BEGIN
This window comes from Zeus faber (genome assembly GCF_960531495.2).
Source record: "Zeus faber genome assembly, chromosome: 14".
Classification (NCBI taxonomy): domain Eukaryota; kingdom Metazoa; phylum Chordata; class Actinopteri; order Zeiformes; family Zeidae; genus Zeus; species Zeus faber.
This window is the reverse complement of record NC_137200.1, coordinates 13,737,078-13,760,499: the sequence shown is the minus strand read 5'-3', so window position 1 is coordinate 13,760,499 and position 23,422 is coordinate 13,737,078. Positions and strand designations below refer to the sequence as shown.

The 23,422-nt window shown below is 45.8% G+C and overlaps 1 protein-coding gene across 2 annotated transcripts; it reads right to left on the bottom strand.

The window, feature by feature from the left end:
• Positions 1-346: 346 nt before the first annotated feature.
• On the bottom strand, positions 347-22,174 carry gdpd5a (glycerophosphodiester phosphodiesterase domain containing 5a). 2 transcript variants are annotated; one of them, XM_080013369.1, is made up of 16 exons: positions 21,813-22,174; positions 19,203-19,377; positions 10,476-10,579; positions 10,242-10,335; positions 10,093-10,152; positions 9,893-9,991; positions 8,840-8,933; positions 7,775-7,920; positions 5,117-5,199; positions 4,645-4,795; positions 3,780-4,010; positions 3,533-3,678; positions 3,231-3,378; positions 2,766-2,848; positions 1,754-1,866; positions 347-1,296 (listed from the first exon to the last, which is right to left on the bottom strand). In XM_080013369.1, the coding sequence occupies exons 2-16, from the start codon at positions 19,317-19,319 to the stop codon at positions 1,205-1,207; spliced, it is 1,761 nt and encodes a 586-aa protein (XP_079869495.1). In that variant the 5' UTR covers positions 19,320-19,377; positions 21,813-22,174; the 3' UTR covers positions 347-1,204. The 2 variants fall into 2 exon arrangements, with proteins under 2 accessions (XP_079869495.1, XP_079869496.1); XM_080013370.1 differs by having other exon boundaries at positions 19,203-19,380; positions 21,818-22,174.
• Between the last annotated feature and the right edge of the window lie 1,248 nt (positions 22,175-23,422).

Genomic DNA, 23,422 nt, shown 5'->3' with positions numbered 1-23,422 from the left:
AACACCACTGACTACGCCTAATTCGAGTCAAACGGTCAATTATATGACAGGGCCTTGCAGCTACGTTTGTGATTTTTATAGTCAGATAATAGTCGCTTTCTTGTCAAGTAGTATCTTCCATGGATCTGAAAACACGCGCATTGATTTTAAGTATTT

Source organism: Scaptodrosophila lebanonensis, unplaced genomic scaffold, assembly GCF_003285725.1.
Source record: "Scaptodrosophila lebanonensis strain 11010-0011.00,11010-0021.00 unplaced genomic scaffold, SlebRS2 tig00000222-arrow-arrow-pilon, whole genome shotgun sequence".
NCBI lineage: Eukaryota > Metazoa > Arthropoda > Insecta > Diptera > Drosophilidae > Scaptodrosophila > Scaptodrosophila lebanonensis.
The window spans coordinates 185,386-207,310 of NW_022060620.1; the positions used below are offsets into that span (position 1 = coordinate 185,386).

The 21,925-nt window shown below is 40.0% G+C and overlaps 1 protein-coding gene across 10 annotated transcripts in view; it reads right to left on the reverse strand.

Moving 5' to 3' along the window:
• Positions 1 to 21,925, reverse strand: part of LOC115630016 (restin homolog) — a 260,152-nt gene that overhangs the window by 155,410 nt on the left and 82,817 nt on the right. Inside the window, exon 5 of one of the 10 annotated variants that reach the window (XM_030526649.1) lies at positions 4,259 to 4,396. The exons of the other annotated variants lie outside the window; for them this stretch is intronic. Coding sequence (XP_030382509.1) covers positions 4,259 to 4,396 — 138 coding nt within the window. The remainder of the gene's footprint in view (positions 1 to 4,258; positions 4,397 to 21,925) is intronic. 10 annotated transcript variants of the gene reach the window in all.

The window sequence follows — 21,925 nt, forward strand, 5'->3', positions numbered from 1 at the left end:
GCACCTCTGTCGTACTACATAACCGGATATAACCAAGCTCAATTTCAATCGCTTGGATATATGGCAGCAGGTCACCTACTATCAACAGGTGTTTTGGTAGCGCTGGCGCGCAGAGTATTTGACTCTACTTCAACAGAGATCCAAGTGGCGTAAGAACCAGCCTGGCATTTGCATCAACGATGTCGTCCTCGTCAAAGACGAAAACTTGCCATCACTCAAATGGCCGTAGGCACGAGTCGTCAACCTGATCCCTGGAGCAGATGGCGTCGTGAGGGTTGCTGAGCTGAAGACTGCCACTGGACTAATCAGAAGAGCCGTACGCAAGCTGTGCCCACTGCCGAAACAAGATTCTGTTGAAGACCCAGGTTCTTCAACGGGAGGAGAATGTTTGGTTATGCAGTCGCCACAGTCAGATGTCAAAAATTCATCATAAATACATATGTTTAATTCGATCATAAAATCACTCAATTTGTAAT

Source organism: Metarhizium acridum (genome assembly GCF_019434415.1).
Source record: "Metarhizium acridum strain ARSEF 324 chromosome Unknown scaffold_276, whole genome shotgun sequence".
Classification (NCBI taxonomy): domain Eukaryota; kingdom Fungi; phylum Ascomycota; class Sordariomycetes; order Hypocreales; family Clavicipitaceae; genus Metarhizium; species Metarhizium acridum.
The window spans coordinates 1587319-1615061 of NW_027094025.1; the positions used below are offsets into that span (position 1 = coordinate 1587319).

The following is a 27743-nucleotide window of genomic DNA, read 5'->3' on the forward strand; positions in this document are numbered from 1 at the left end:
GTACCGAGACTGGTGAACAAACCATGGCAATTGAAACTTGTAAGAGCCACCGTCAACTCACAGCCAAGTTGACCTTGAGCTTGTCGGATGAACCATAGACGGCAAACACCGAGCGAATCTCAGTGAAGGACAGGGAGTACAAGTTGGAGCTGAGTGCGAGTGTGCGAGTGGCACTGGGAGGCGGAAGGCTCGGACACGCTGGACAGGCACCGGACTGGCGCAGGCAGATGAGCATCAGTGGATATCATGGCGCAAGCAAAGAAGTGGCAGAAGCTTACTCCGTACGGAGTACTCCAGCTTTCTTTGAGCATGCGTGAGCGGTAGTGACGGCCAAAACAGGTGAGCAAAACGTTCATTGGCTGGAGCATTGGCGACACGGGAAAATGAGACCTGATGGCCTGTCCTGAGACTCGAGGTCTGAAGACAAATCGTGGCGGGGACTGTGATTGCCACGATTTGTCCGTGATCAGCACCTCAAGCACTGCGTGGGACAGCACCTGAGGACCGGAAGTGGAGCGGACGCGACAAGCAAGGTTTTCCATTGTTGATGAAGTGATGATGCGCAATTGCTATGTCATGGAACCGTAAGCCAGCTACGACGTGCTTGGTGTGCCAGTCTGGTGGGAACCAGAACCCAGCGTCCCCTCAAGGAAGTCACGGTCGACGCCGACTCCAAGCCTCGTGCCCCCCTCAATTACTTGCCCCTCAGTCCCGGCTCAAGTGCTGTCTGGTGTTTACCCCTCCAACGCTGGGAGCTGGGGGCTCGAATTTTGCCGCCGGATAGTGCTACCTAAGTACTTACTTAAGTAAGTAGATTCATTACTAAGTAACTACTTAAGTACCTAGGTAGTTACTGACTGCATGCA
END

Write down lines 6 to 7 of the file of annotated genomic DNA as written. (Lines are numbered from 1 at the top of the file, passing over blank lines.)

The window, feature by feature from the left end:
• Positions 1-346: 346 nt before the first annotated feature.